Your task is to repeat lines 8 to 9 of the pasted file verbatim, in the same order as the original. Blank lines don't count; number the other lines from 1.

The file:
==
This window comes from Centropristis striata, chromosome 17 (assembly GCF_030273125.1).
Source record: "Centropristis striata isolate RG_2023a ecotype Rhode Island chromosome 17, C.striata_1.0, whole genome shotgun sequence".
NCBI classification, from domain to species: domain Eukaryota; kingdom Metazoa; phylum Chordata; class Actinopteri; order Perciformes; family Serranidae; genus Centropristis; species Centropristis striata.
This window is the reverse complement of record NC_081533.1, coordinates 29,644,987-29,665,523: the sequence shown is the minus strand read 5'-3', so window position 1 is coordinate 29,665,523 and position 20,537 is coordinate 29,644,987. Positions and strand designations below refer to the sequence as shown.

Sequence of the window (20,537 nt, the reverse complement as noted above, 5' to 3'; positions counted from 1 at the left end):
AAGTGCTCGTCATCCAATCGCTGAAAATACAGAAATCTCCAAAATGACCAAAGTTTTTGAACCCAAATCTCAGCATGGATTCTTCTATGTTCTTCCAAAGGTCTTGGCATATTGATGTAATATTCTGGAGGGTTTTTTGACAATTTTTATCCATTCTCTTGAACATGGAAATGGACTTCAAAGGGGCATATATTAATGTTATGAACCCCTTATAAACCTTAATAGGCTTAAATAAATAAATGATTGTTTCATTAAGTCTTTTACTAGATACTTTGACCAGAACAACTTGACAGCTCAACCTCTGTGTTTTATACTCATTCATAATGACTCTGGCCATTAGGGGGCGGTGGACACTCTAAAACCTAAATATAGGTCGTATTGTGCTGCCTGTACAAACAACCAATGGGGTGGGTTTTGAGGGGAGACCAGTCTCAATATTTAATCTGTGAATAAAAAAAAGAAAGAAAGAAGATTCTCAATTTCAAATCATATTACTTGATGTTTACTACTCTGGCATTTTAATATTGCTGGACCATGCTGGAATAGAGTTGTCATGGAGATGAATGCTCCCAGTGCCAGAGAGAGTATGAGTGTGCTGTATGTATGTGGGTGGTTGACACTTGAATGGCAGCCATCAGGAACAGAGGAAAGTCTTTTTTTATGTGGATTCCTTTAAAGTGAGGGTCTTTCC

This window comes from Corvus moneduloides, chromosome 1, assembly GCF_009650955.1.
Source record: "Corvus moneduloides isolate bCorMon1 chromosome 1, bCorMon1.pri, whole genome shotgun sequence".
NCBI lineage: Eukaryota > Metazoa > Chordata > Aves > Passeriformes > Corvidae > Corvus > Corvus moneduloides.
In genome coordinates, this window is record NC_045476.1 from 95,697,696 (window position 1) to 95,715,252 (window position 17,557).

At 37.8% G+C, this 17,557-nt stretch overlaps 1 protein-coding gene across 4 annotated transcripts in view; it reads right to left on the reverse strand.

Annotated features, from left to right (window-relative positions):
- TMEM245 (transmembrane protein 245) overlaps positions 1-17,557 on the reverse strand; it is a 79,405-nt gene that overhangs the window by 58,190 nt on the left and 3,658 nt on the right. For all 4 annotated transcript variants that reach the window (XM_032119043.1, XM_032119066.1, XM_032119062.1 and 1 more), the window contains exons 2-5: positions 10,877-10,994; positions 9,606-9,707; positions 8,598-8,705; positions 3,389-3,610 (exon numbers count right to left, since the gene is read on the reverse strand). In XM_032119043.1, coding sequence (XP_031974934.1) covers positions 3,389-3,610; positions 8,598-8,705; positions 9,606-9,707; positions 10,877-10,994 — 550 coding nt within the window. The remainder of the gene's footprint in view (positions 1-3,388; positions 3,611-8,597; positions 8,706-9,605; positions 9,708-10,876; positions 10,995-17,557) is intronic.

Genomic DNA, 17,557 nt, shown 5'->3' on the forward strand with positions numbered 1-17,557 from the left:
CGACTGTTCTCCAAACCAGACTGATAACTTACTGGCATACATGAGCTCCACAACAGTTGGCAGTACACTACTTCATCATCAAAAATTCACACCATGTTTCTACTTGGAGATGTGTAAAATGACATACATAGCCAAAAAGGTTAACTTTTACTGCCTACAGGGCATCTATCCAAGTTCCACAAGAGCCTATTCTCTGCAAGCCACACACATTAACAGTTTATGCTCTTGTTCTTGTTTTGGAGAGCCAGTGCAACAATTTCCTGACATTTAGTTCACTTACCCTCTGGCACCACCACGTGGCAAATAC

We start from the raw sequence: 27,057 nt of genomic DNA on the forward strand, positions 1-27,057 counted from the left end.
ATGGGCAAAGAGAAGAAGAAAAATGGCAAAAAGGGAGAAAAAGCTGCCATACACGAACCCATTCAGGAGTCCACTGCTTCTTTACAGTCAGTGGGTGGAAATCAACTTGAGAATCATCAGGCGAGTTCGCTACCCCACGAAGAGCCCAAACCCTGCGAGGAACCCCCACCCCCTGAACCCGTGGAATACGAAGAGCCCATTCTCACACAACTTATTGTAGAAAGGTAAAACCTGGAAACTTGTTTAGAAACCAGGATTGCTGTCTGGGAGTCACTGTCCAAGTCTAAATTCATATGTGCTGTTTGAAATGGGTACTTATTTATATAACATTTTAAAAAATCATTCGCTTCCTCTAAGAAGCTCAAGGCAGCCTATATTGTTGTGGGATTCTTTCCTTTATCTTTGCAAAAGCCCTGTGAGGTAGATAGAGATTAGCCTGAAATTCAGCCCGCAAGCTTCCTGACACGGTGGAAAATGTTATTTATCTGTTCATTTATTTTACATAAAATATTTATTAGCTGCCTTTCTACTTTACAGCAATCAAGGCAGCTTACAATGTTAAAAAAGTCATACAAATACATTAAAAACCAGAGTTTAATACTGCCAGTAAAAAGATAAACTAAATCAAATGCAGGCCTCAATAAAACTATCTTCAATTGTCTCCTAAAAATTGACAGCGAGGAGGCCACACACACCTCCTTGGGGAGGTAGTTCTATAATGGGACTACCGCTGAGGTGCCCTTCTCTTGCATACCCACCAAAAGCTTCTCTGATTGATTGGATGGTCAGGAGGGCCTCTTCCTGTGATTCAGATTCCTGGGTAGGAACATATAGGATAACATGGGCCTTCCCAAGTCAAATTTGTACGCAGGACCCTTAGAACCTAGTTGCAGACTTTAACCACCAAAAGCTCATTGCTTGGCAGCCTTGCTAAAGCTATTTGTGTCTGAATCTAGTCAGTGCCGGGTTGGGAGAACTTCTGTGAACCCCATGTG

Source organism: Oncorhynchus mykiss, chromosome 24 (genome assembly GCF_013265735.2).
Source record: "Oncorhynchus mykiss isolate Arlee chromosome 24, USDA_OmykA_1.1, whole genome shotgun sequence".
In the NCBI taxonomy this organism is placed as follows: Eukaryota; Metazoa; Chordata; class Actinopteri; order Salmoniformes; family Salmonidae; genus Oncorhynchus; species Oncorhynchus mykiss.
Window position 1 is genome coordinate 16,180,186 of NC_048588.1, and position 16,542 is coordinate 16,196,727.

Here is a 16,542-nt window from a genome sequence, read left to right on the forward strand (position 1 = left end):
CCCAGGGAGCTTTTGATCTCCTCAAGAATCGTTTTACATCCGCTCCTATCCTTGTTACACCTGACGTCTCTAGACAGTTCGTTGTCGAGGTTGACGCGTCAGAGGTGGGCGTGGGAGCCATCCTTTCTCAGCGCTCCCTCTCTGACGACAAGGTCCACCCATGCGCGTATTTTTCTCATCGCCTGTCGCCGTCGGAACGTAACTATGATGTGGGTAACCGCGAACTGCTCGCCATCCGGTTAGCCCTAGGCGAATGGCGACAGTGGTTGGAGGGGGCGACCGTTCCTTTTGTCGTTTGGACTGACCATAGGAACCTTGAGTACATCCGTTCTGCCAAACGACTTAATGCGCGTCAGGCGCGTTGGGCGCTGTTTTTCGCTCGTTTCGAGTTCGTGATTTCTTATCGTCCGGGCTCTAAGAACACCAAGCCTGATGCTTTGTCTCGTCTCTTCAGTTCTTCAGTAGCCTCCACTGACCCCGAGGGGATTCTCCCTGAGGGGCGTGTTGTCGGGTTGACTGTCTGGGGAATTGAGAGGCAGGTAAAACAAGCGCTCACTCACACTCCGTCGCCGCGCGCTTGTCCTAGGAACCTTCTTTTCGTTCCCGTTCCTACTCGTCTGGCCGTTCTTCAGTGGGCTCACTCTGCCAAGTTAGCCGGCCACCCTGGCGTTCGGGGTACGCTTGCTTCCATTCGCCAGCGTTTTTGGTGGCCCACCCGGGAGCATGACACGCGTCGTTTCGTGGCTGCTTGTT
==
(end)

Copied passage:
Source record: "Corvus moneduloides isolate bCorMon1 chromosome 1, bCorMon1.pri, whole genome shotgun sequence".
NCBI lineage: Eukaryota > Metazoa > Chordata > Aves > Passeriformes > Corvidae > Corvus > Corvus moneduloides.